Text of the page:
29 August 2007

Why Scrap Royalty of Cable Operators in Nepal ?

By Harsha Man Maharjan

I am still not satisfied with government’s agreement to scrap 4 percent royalty. I see no reason to do this. These operators are run for profit. Government has rights to impose royalty on these cables.

Article 11 of The National Broadcasting Regulation, 2052 (1995) demands 4 percent royalty of income from broadcasting institutions. These institutions include both private radios, private TV and cable operators .

I have Kriti Cable Network at my home. It is transmitting a channel called Kriti Cable Network(KCN) and is showing music videos. The National Broadcasting Regulation, 2052 (1995) does not bar them from transmitting educational programs. They are not doing this.

The Nepal Cable TV Association is right: a separate law is needed to be framed for governing the cable sector.

But the government has even accepted to reduce the renewal fees. Before providing these kinds of facilities to the cable operators, government must oblige them to broadcast educational and informative programs related to local issues through their channels.

The National Broadcasting Regulation, 2052 (1995)

17 August 2007

Radio Wave is not for Sale

By Harsha Man Maharjan

Few weeks ago I called Kumar Bhattarai. He is the guy who got licenses to operate radio at nine places: Nepalgunj, Kaski, Parsa, Chitwan, Sindhupalchwok, Dipayal, Dhankuta, Humla, Mustang. The licenses are awarded in the name of Nobel Broadcasting Centre Private Ltd. I want to know the reason for this. During my conversation with him, he told me that he is an engineer and a business.

And he has every right to own these numbers of radios. He scolded me for not showing this much of commonsense, even being a student of journalism and mass communication. I replied him that air wave is not for sale. I told this to him but I know it is state's responsibility to check this.


16 August 2007

News Unfit to Publish in Kantipur about Birendra Dahal

By Harsha Man Maharjan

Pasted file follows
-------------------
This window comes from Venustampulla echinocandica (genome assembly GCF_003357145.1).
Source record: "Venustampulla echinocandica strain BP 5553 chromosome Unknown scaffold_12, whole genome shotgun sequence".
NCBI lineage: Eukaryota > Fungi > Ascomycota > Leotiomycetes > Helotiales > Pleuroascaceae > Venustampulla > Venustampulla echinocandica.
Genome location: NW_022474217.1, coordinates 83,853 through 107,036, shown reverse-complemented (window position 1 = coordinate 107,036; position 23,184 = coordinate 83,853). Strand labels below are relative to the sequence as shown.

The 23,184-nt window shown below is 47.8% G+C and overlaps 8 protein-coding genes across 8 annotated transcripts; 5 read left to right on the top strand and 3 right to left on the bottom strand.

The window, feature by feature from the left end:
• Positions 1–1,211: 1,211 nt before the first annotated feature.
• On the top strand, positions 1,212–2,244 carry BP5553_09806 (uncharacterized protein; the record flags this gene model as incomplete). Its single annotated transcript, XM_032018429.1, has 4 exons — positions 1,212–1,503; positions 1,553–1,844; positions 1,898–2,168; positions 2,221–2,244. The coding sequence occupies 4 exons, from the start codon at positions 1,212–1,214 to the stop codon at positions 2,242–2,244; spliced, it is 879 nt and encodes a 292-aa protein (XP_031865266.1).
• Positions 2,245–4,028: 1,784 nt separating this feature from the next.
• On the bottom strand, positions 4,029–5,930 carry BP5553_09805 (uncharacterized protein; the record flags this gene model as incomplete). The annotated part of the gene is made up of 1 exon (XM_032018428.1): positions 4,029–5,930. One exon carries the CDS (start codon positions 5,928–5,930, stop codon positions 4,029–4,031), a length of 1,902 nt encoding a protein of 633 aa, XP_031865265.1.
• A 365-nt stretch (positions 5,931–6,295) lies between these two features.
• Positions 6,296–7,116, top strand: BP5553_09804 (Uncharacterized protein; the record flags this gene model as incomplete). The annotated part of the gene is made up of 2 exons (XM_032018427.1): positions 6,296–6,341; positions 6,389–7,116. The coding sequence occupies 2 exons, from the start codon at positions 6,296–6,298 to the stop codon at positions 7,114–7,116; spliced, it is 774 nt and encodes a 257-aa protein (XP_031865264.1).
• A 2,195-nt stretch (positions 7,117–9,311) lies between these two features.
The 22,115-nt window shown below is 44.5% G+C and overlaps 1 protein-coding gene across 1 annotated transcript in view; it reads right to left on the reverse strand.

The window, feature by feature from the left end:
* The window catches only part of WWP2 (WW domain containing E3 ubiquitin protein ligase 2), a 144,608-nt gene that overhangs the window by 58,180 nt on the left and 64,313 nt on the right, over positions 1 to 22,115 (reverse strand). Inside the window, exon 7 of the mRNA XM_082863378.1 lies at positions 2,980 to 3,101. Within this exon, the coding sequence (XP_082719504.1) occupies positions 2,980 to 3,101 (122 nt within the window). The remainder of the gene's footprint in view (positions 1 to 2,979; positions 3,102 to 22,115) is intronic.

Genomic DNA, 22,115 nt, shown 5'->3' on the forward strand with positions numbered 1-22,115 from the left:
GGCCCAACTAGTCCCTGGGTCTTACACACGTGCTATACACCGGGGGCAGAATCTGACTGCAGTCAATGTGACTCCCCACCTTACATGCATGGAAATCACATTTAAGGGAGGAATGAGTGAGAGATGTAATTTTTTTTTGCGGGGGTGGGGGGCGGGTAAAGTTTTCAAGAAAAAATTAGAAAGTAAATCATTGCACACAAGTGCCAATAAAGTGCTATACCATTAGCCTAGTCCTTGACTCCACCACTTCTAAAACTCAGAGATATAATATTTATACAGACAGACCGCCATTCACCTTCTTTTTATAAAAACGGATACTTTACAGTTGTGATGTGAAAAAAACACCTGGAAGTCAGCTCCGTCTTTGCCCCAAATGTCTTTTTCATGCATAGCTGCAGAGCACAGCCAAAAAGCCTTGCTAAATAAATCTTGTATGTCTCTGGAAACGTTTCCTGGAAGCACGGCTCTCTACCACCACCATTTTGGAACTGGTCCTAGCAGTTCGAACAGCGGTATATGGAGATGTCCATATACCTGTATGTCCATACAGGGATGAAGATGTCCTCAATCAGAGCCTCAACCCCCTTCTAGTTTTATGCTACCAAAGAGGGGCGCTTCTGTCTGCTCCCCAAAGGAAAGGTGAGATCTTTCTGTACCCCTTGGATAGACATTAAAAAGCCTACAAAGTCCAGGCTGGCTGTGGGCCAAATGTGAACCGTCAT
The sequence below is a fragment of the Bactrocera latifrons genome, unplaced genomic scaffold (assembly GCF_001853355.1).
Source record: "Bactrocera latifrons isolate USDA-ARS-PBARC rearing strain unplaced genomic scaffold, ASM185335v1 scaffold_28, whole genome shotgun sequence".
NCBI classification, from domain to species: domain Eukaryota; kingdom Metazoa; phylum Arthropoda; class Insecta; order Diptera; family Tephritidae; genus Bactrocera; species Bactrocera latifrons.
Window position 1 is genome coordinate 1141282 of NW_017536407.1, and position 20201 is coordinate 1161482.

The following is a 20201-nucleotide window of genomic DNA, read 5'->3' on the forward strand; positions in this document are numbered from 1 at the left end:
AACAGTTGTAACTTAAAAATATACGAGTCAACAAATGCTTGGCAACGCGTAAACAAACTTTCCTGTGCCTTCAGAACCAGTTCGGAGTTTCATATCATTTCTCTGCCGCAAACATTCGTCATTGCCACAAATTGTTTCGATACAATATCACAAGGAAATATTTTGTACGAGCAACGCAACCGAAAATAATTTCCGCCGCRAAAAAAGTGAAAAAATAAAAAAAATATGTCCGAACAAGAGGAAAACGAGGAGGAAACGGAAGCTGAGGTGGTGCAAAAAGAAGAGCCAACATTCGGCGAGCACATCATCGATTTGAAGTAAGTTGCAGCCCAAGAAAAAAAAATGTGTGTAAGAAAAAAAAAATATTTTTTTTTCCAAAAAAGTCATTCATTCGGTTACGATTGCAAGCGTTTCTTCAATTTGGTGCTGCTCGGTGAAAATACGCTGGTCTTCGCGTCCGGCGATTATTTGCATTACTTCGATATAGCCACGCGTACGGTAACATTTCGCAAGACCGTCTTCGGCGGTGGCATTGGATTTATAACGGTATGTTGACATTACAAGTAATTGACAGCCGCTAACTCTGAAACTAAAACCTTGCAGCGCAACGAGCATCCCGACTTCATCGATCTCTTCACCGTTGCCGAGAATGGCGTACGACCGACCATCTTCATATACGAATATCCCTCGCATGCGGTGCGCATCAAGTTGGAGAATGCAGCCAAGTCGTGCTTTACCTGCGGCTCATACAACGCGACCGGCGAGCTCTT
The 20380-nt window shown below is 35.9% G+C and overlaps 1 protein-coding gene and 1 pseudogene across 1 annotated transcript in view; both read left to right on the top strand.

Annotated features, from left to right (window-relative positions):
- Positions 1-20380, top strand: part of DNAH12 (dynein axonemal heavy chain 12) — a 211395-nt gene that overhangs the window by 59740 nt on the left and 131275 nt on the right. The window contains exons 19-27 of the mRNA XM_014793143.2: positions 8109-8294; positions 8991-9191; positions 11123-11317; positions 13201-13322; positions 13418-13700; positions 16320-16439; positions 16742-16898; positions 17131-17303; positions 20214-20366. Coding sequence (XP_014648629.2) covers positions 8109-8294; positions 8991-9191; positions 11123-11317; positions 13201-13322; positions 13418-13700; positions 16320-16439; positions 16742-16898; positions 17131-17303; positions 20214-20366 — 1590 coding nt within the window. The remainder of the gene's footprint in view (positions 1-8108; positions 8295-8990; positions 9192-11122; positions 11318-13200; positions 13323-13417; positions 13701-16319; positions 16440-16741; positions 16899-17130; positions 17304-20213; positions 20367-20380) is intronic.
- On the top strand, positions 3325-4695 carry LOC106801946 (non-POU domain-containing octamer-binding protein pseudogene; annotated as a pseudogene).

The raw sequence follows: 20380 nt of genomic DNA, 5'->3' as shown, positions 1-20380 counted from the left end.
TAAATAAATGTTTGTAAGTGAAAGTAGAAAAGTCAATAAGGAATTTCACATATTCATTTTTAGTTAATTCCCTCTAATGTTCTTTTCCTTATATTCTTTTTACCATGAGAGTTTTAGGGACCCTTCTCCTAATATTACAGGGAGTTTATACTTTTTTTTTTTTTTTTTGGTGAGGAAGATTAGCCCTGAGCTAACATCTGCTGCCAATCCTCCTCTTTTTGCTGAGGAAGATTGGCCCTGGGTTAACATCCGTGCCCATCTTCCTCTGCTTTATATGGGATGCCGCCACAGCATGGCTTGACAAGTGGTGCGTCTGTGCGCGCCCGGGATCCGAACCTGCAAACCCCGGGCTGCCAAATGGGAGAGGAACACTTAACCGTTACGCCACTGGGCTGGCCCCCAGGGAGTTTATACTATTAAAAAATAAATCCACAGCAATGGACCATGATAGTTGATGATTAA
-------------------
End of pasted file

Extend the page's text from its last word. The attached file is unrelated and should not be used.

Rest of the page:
Many people came to know about Birendra Dahal's Fast to death from Kantipur, a Nepali daily. We are told by Kantipur and other media that Birendra started his fast to death on 12 August 2007. And he would only end this fasting till the Maoists give written commitment not to interfere and attack Nepali media. HBC FM was closed on 7 August 2007. Kantipur highlighted this episode with photos. More than this, this incident was alleged to be political.

Other newspapers introduced him as the manager of the HBC FM. Actually in his press release he had given no designation. Kantipur TV even broadcasted visual of Harihar Dahal supporting another Dahal.

Birendra's fast to death is going on. But the Joint Movement Committee of HBC FM on Tuesday revealed that it is Birendra himself who closed FM station from its tower at Halchowk on August 7. According to Amrit Kharel of Ganatantrik Radiokarmi Munch, Brindra, did this when media persons of HBC demanded to increase their remuneration and facilities.

The Kathmandu Post carried news on 15 August 2007 about the Joint Movement Committee of HBC FM's concern about the so-called fast to death of Birendra. But Kantipur daily gave no space to the issue.

We must think over this issue. If we go minutely through Kantipur news' about the closure of HBC FM in its edition of 8 August 2007, we can find that the newspaper has blamed Republican Radio Workers’ Forum (RRWF) for closing the FM station. Actually it is mistake of the management team of HBC.

This incident also makes me skeptic about the closure of Annapurna Post and The Himalayan Times this week. Was the union solely responsible for the closure of two newspapers? Why the newspapers which published appeals against APCA house in 2004
are carrying advertisements in support of APCA this week ? Answers are simple. It is all about media politics.

13 August 2007

Sagarmatha TV underpaying its reporter.

By Harsha Man Maharjan

New media houses help in breaking dominance of established media houses. Two new tv channels: Avenues and Sagarmatha have started its telecast in Nepali. They are opening new avenues for journalists to show their talent.

I don't know much about Avenues. But I have heard a rumour about Sagarmatha TV that this channel only recruits reporters is new and fresh faces only to give them small amount of remuneration. Most of them are working for Rupees less than three thousand only.
One of my friends applied for a reporter in the tv channel. She has passed B.A. in mass communication and journalism. The management of the channel did not summon her for even an interview.

Now it has recruited 20 reporters. No doubt most of them are underpaid. Now organizations working for the welfare of media persons must think over the issue.

In the report, The Changing Nature of Work: A Global Survey and Case Study of Atypical Work in the Media Industry, prepared ILO and IFJ present the trend of using new fresh faced so that they can be inadequately paid.